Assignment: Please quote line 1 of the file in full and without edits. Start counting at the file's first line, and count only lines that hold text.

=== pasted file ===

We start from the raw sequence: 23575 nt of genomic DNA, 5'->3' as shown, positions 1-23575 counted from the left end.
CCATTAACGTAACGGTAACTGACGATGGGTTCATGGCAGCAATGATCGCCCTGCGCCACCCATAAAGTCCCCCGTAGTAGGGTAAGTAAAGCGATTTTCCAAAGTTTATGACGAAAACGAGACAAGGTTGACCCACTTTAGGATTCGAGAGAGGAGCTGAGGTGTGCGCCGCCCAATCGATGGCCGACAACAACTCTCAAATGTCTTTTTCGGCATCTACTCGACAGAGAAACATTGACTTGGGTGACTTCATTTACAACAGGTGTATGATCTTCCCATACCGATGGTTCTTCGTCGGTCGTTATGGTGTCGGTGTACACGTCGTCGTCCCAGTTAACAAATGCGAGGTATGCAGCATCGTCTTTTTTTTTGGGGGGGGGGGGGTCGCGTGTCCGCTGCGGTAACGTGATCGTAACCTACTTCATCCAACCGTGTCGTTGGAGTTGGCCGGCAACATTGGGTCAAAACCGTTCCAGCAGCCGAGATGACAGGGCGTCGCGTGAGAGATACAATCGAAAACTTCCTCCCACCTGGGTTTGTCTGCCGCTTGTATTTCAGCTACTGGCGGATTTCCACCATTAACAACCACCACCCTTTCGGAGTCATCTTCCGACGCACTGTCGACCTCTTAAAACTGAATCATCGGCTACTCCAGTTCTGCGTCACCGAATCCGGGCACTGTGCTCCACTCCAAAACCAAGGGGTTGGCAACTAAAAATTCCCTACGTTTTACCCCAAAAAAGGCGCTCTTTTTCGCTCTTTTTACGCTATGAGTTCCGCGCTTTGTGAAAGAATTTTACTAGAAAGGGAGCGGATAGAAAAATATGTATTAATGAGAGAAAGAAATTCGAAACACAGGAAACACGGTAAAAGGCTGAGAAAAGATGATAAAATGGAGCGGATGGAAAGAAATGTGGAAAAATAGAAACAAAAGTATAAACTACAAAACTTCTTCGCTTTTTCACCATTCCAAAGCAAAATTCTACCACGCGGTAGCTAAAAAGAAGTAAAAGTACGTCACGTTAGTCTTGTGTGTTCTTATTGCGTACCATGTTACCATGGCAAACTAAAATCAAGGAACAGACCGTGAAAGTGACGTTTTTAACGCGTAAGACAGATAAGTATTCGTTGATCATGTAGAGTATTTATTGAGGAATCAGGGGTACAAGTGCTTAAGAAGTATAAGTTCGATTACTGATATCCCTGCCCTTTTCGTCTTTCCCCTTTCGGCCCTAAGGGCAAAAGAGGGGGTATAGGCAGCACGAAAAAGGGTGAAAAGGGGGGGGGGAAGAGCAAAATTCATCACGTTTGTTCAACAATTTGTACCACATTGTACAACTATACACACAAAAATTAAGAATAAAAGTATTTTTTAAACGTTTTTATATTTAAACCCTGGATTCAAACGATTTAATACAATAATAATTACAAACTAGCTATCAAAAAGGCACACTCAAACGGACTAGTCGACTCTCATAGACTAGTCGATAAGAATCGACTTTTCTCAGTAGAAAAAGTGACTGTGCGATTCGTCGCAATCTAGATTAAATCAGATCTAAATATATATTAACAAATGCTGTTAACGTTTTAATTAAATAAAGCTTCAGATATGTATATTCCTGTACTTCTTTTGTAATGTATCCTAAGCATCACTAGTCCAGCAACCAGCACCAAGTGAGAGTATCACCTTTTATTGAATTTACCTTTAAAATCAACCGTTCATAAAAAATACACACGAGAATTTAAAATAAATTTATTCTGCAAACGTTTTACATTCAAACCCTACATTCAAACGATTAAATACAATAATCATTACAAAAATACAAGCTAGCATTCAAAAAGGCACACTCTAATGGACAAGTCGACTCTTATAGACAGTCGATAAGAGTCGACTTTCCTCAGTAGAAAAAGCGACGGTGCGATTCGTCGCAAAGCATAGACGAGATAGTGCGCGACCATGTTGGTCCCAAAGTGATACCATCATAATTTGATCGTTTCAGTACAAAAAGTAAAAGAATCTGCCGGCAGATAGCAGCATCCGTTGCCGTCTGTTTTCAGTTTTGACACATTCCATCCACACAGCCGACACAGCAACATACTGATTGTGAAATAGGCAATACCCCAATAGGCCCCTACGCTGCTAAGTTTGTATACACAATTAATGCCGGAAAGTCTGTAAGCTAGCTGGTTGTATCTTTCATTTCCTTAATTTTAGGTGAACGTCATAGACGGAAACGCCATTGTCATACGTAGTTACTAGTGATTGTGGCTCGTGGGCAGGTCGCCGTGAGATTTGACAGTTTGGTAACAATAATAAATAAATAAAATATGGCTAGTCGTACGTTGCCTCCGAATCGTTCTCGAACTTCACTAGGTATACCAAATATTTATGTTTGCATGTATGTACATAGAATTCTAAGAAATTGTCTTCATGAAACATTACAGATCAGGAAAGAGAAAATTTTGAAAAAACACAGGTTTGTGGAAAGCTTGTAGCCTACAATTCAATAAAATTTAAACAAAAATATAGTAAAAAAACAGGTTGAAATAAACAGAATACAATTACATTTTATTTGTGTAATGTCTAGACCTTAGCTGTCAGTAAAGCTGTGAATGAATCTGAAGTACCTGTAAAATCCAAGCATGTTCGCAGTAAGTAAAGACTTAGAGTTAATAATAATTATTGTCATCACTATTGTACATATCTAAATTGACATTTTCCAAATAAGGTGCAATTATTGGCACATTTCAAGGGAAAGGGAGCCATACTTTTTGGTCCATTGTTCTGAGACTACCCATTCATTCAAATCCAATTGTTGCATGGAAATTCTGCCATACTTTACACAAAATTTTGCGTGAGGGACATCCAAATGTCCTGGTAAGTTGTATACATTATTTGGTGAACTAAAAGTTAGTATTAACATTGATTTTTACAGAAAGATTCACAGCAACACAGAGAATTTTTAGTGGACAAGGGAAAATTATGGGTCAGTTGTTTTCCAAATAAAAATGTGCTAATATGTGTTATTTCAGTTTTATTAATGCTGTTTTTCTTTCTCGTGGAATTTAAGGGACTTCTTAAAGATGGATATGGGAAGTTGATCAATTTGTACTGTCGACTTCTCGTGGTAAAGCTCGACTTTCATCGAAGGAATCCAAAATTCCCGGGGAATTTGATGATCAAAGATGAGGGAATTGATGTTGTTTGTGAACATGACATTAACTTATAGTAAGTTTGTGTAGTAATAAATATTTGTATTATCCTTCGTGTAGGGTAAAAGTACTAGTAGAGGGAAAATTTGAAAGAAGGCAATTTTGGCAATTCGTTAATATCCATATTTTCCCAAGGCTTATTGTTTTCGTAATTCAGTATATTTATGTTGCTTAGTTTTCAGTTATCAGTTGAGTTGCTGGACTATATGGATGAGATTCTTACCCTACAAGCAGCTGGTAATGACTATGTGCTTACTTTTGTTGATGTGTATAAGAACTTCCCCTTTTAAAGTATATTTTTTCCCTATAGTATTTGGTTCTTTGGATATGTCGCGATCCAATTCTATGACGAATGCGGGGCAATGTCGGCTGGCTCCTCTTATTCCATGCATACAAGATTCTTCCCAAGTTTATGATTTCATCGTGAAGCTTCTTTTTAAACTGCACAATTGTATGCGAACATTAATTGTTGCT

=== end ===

We start from the raw sequence: 23575 nt of genomic DNA, 5'->3' as shown, positions 1-23575 counted from the left end.